Congaree National Park
National Park Road
Hopkins, SC 29061-9118
WELCOME to Congaree National Park
Congaree National Park preserves the largest tract of old growth
bottomland hardwood forest left in the United States. Located in South
Carolina, the park is 22,000 acre.
The lush trees growing in this floodplain forest are some of the
tallest in the Eastern U.S., forming one of the highest natural canopies
remaining in the world. Bald cypress is a common tree in the park.
The Congaree River flows through the park. 15,000 acres or about 70
percent of the park is designated wilderness area.
While largely recognized as a sanctuary for animal and plant life,
Congaree National Park features primitive campsites and offers hiking,
canoeing, kayaking, and bird watching.
Large animals possibly seen in the park include bobcats, black bears,
deer, feral pigs, feral dogs, coyotes, and turkeys. Its waters contain
interesting creatures like amphibians, turtles, snakes, alligators, and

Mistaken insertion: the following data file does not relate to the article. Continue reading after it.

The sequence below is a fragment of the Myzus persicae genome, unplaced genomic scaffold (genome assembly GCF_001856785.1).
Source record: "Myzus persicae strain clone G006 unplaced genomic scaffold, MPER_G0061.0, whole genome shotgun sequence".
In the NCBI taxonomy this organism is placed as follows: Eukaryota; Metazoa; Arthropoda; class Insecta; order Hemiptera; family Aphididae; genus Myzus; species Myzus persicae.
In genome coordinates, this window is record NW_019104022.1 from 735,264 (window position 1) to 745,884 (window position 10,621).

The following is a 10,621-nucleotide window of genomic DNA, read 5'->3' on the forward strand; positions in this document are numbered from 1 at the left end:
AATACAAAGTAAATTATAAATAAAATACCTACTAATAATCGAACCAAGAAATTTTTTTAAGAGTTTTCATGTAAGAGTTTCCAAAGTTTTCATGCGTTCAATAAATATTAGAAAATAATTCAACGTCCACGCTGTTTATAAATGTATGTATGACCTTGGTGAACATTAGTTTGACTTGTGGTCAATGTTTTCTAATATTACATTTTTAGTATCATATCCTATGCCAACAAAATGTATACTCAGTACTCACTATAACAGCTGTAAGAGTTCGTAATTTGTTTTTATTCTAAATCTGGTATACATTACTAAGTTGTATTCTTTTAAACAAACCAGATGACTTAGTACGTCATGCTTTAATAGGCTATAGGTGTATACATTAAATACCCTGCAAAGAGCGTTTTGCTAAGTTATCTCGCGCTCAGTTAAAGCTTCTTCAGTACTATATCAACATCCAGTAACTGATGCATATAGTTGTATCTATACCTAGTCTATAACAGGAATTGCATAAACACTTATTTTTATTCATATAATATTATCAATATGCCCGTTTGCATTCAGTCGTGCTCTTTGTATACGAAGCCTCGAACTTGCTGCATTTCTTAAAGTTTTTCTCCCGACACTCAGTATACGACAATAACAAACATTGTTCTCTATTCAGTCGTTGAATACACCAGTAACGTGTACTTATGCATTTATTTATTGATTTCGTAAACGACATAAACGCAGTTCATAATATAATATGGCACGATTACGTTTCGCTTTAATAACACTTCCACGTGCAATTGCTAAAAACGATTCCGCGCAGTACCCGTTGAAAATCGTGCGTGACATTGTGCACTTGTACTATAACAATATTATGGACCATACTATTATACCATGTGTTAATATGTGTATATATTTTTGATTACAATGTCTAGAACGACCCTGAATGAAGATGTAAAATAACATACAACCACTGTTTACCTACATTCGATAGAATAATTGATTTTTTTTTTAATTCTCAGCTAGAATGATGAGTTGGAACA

many types of fish like bowfin, largemouth bass, panfish, catfish, and
pike. Primitive and backcountry camping is available.
Hiking trails are found in the park as well as a 20-mile marked canoe
trail on Cedar Creek.
In 1969, the Sierra Club launched a "grass roots" campaign
to save this area of old growth forest from private landowners
interested in the relatively high timber prices. The result of this
campaign was the establishment by Congress of "Congaree Swamp
National Monument" on October 18, 1976.
It became an International Biosphere Reserve on June 30, 1983. Over
two-thirds of the park was designated a wilderness area on October 24,
1988, and it became an Important Bird Area on July 26, 2001.
Following an increase in its authorized boundary, it became a
national park on November 10, 2003.
Most visitors to the park walk along the Boardwalk Loop, an elevated
walkway through the swampy environment that protects delicate fungi and
plant life at ground level.
Boat rides through the swamp are conducted for free every Sunday.
Page 1 of 1